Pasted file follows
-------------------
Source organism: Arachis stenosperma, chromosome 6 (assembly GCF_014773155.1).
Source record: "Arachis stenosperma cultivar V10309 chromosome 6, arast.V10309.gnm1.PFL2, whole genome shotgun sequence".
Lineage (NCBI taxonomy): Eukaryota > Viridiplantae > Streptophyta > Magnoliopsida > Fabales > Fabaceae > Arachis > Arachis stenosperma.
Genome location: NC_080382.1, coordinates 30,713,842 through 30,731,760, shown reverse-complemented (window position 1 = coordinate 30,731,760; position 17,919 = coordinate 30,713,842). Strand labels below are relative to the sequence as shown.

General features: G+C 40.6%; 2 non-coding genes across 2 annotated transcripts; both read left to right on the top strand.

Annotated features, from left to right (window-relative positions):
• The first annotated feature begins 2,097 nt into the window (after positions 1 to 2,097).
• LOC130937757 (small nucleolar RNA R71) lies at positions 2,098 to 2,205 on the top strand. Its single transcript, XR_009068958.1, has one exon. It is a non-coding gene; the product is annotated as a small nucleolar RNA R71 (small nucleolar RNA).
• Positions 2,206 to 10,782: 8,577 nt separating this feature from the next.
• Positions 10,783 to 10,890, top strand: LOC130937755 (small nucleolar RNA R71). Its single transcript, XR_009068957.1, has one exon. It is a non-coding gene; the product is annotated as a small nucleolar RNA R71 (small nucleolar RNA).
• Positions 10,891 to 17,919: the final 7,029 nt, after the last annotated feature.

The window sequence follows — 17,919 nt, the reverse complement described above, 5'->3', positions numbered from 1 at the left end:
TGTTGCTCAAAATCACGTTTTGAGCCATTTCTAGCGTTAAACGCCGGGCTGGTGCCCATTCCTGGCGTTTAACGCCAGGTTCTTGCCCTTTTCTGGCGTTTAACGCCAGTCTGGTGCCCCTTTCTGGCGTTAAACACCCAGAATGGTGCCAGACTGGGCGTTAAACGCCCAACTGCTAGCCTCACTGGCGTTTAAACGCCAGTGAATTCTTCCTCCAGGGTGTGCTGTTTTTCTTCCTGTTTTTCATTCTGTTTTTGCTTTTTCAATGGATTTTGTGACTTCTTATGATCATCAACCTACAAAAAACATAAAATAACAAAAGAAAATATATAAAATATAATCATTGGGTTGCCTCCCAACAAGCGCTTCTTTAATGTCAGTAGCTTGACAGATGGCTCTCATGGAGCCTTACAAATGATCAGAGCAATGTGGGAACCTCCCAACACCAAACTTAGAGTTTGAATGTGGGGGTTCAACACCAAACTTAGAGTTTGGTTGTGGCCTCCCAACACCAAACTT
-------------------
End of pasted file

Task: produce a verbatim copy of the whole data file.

Source organism: Arachis stenosperma, chromosome 6 (assembly GCF_014773155.1).
Source record: "Arachis stenosperma cultivar V10309 chromosome 6, arast.V10309.gnm1.PFL2, whole genome shotgun sequence".
Lineage (NCBI taxonomy): Eukaryota > Viridiplantae > Streptophyta > Magnoliopsida > Fabales > Fabaceae > Arachis > Arachis stenosperma.
Genome location: NC_080382.1, coordinates 30,713,842 through 30,731,760, shown reverse-complemented (window position 1 = coordinate 30,731,760; position 17,919 = coordinate 30,713,842). Strand labels below are relative to the sequence as shown.

General features: G+C 40.6%; 2 non-coding genes across 2 annotated transcripts; both read left to right on the top strand.

Annotated features, from left to right (window-relative positions):
• The first annotated feature begins 2,097 nt into the window (after positions 1 to 2,097).
• LOC130937757 (small nucleolar RNA R71) lies at positions 2,098 to 2,205 on the top strand. Its single transcript, XR_009068958.1, has one exon. It is a non-coding gene; the product is annotated as a small nucleolar RNA R71 (small nucleolar RNA).
• Positions 2,206 to 10,782: 8,577 nt separating this feature from the next.
• Positions 10,783 to 10,890, top strand: LOC130937755 (small nucleolar RNA R71). Its single transcript, XR_009068957.1, has one exon. It is a non-coding gene; the product is annotated as a small nucleolar RNA R71 (small nucleolar RNA).
• Positions 10,891 to 17,919: the final 7,029 nt, after the last annotated feature.

The window sequence follows — 17,919 nt, the reverse complement described above, 5'->3', positions numbered from 1 at the left end:
TGTTGCTCAAAATCACGTTTTGAGCCATTTCTAGCGTTAAACGCCGGGCTGGTGCCCATTCCTGGCGTTTAACGCCAGGTTCTTGCCCTTTTCTGGCGTTTAACGCCAGTCTGGTGCCCCTTTCTGGCGTTAAACACCCAGAATGGTGCCAGACTGGGCGTTAAACGCCCAACTGCTAGCCTCACTGGCGTTTAAACGCCAGTGAATTCTTCCTCCAGGGTGTGCTGTTTTTCTTCCTGTTTTTCATTCTGTTTTTGCTTTTTCAATGGATTTTGTGACTTCTTATGATCATCAACCTACAAAAAACATAAAATAACAAAAGAAAATATATAAAATATAATCATTGGGTTGCCTCCCAACAAGCGCTTCTTTAATGTCAGTAGCTTGACAGATGGCTCTCATGGAGCCTTACAAATGATCAGAGCAATGTGGGAACCTCCCAACACCAAACTTAGAGTTTGAATGTGGGGGTTCAACACCAAACTTAGAGTTTGGTTGTGGCCTCCCAACACCAAACTT